Very much of its time, and no longer an option in the range, the ref. 18078 has what is known as a bark finish on its surround. In visual terms, it is somewhat akin to the engine-turned pattern seen on vintage Datejust models, where a series of decorative grooves would be etched around the perimeter. That style, however, is intentionally uniform and ornate (and not especially different to the traditional fluted design) while the bark is kept deliberately rough.

It is a very different aspect for a watch seen as a pillar of the establishment, and adds an unconventional, playful element which has attracted many fans. As if that wasn’t enough, the look is continued down the central links of the President bracelet, which we will come to a little later.

Rolex Day-Date ref. 18078 Movements rolex day-date 228398TBR
By far the biggest change introduced into the ref. 180XX range over the former series was the movement in use.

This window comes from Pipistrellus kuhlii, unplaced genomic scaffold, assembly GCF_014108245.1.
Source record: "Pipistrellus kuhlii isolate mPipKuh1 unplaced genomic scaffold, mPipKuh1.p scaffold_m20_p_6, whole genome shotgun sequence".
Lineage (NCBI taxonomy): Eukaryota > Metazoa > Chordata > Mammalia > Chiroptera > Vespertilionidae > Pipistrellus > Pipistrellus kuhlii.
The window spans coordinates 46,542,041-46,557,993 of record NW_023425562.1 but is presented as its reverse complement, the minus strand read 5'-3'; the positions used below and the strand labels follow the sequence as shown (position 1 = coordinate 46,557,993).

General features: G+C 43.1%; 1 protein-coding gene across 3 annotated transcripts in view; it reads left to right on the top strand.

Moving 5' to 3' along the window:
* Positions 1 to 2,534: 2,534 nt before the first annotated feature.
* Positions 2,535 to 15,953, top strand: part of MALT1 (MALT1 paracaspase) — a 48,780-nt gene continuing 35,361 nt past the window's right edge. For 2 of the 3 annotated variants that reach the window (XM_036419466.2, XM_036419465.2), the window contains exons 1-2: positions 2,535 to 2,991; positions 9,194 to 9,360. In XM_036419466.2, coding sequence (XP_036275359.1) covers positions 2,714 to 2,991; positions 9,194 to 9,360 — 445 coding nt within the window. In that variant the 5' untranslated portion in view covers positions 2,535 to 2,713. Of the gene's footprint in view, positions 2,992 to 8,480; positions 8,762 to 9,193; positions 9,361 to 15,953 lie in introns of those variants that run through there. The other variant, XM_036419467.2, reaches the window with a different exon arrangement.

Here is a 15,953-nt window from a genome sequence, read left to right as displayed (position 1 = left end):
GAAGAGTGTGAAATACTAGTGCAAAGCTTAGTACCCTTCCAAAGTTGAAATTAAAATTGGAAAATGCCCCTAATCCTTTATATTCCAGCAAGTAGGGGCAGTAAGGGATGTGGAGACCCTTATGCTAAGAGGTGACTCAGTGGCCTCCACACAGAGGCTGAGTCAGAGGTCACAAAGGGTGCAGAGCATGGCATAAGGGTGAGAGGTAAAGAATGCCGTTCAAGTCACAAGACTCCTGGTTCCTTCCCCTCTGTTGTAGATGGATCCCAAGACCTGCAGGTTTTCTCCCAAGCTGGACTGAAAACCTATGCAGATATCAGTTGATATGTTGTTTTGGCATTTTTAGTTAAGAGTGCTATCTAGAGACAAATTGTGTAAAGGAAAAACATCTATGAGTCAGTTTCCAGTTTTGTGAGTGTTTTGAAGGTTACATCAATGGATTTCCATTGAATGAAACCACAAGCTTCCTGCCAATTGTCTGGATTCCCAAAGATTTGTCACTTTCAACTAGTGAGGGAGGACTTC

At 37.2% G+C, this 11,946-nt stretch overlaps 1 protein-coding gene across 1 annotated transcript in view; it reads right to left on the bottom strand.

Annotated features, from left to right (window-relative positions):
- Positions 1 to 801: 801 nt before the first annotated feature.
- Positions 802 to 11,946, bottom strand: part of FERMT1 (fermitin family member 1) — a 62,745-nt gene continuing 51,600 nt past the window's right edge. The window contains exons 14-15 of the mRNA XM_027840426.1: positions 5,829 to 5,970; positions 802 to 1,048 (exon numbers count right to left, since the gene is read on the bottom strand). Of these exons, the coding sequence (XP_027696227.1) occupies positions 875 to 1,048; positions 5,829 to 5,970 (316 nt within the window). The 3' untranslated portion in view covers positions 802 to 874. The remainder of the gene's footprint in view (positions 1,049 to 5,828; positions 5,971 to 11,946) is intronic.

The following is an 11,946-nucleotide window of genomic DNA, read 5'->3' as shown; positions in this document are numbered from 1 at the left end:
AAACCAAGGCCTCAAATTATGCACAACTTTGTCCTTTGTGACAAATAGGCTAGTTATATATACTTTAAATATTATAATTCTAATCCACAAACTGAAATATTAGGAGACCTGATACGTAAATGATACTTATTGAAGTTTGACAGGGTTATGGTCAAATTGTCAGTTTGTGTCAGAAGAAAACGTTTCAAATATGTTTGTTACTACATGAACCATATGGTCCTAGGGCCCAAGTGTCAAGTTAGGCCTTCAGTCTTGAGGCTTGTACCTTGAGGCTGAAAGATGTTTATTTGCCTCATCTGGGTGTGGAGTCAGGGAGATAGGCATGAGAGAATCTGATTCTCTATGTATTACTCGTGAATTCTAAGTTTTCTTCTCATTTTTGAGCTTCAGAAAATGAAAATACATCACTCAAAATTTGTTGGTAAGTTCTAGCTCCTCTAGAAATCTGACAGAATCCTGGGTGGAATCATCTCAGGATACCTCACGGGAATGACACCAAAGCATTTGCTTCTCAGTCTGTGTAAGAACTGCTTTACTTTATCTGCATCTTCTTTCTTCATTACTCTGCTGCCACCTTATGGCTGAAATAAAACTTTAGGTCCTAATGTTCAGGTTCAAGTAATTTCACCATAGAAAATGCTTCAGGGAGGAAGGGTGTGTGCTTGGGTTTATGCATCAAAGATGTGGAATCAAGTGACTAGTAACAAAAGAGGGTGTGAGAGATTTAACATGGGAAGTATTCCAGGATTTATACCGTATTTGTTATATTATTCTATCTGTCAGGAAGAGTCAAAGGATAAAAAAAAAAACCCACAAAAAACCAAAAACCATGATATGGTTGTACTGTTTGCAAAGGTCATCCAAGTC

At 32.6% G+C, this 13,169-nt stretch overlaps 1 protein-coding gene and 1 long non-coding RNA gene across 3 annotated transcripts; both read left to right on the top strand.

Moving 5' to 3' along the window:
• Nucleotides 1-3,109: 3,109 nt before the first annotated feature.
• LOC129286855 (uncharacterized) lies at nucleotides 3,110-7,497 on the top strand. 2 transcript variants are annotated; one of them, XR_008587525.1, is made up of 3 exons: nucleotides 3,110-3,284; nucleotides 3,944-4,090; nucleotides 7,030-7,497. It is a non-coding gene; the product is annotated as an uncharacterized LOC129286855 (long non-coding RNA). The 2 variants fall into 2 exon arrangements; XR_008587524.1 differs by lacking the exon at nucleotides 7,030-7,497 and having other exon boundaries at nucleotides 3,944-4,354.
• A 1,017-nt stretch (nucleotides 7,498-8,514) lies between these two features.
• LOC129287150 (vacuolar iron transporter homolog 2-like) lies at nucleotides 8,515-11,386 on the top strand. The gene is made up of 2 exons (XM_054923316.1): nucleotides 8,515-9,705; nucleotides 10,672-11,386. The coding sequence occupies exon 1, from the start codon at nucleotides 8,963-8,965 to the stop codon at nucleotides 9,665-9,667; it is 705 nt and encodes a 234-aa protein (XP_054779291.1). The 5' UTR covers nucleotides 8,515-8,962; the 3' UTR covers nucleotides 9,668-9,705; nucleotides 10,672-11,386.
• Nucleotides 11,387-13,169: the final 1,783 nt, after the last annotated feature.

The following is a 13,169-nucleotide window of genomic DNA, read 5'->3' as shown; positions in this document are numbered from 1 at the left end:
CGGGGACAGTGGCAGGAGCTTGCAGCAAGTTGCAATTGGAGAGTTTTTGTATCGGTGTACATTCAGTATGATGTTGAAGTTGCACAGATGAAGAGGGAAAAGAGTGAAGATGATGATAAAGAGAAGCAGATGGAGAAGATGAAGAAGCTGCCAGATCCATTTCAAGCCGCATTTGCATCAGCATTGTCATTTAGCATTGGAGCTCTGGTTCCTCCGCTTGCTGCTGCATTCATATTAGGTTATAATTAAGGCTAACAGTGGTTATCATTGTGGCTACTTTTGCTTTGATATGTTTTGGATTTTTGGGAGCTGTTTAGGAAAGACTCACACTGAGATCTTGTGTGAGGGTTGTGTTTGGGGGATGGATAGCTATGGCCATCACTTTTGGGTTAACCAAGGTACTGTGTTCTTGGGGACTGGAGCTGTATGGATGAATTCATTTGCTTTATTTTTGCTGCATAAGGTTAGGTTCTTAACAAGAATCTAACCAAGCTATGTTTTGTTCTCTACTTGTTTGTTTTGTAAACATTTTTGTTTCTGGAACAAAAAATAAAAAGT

The Cal. 3055 replaced the Cal. 1556, one of two calibers which had driven the ref. 18XX watches over their two decades of production (the other one being the Cal. 1555 up until 1967).

While the Cal. 3055 carried over many components from the Cal. 1556, it did introduce several key differences, modifications that elevated the Day-Date to new heights of accuracy and convenience.

Firstly, the balance frequency. The outgoing engine had beat at 19,800vph, itself an increase from the Cal. 1555’s 18,000vph. It was the Cal. 3055 which brought the now-standard 28,800vph speed to the President range, giving the familiar eight-ticks-per-second sweep to the seconds hand.

Furthermore, the Quickset feature made its debut, allowing the date numeral in its three o’clock window to be adjusted independently. Now, pulling out the crown to its second position gave free control over the setting process, without having to spin the main hands through 24-hours. However, the day of the week display in the 12 o’clock aperture still had to be changed the longwinded way, and so the Cal. 3055 is known as a Single Quickset. It wouldn’t be until the series was renewed again in 1988 to the ref. 182XX models, powered by the Cal. 3155, that the President received its first Double Quickset mechanism.